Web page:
We originally published this article Feb. 20, 2015 and since then E-nable has grown. Originally they were a blog and website that matched recipients in need of a limb with individual makers willing to create free limbs. Now they are a community that helps people get the information, training and skills they need to make limb replacement possible.
Through a partnership, they have created a new “Sponsorship” program that will allow individuals to gift 3D printers, filament and other materials directly to their own local schools, libraries, maker spaces, local families of recipients or many of the e-NABLE Community Chapters in need!
Technology advancements throughout the centuries have benefited man, and now those advancements are benefiting the children.
Every year, thousands of children are either born with physical defects or suffer an accident that result in the loss of fingers or hands. Adults that lose appendages have the option of prosthetic replacements, unfortunately for children they just aren’t cost effective. Prosthetic replacements are costly, complicated medical devices that can cost thousands of dollars and frequently by the time a child masters the use of these devices they have outgrown them.
Now thanks to advancements in 3-D printing there is hope for these children.
E-nable, founded in 2013 by Jon Schull, is an online volunteer organization that matches children who require prosthetics with volunteers that can create one on a 3-D printer. Designs, models and software plans are freely shared so that the best design for each child is readily available.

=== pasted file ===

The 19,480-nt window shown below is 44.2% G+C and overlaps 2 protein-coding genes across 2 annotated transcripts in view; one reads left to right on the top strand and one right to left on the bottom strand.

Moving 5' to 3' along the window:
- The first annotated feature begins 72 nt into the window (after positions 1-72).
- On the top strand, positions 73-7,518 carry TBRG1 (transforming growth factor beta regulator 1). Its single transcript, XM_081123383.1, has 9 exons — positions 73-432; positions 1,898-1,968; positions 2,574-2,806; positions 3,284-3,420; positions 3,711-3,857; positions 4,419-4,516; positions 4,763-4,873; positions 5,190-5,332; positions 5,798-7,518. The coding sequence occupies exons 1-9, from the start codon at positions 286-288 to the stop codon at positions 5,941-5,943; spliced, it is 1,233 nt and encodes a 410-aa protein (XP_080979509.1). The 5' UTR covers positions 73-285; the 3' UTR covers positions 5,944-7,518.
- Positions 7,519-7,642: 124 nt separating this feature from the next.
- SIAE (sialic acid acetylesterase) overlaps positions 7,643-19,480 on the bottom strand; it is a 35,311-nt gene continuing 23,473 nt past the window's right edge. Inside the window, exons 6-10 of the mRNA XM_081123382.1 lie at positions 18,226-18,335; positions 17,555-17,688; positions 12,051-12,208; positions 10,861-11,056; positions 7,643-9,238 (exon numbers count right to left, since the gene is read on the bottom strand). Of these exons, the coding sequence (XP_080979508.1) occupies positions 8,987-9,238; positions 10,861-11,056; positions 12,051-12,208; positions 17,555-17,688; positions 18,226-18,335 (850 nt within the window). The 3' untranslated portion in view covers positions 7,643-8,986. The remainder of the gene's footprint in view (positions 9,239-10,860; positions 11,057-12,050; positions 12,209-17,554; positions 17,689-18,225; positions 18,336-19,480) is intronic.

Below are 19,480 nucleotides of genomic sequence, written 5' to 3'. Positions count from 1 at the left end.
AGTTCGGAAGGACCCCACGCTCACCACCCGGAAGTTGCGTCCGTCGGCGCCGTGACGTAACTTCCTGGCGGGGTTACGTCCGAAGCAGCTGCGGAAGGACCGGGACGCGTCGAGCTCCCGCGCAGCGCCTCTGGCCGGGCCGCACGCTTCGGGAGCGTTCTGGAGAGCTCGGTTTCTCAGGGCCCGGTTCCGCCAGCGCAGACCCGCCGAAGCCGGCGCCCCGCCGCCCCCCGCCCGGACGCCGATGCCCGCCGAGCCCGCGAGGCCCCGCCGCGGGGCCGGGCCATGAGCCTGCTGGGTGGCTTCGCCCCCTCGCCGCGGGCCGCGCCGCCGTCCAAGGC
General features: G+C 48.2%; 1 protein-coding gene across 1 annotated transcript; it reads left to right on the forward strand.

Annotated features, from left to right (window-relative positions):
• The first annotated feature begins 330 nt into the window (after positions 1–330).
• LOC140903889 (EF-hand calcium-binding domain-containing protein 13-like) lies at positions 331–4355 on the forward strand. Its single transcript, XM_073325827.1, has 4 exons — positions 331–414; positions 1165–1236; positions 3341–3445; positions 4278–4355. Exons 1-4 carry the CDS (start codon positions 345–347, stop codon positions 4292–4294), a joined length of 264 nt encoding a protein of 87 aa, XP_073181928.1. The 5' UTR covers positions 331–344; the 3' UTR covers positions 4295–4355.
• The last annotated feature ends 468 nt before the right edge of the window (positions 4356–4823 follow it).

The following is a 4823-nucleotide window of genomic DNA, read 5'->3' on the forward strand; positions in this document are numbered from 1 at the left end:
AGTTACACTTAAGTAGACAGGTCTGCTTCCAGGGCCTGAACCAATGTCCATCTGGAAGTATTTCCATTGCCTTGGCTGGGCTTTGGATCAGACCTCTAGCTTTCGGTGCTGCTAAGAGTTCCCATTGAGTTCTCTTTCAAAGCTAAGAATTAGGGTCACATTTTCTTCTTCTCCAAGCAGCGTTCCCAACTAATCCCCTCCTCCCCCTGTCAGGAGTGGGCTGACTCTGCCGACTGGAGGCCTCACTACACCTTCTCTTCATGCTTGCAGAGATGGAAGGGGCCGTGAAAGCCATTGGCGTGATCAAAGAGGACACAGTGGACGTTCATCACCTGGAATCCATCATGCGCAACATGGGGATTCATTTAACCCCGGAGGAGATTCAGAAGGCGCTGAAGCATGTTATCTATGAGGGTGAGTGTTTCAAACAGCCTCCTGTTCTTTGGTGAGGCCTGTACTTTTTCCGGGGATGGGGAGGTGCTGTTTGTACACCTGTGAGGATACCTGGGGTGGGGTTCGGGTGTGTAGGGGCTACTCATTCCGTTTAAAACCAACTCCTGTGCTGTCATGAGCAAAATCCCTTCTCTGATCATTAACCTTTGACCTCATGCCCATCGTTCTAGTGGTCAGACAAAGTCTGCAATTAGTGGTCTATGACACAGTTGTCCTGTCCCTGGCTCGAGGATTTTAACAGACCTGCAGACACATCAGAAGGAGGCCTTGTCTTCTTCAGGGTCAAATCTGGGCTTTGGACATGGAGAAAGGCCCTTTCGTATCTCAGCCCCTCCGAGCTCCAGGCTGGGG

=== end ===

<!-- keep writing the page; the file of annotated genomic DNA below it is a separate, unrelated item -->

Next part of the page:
The best part is that the materials for 3-D prosthetic hand costs a fraction of the real thing. $20 to $50 of material buys a child a gateway to a new perspective on life. They no longer need to struggle with the simple things others take for granted, like tying a shoe or riding a bike.
Children love the 3-D printed replacements, not only because it gives them something they didn’t have, but also because they typically don’t look like your standard robotic arm. These devices are modeled after things children love. Popular models include Cyborg Beast which was modeled after a Transformer, and the Raptor Hand which resembles something from a superhero comic book and they come in every color imaginable. These replacement parts are something the children can be proud of.
All of the designs are available on the E-nable website and they have a “Handomatic” program that will let parents custom design the unit to fit their child. Once customized the design is then downloaded into a 3-D printer and processing begins. The hands are printed in pieces that must be assembled, but assembly is not that complex. Ivan Owens, one of the inventors, says the difficulty level is about on par with a complex Lego set and that many of the children have helped assemble their own hand. To make it less intimidating you can also view assembly tutorials on YouTube. Most of the hands take about 20 hours to print and three hours to assemble.
Once assembled, they are relatively simple devices that operate by flexing the wrist. When the wrist is moved cables are pulled and fingers close, move the wrist again and the hand opens.
3-D models may not be as sturdy or as capable as the big dollar prostheses, but these are perfect for giving children a hand up in life.
“Anyone can get one of these hands — it doesn’t matter what insurance or health provider you have,” said Dr. Albert Chi, an assistant professor of surgery at Johns Hopkins Medicine. “To be able to provide such a functional tool for anyone with congenital hand or limb loss, it kind of brings you to tears a little bit.”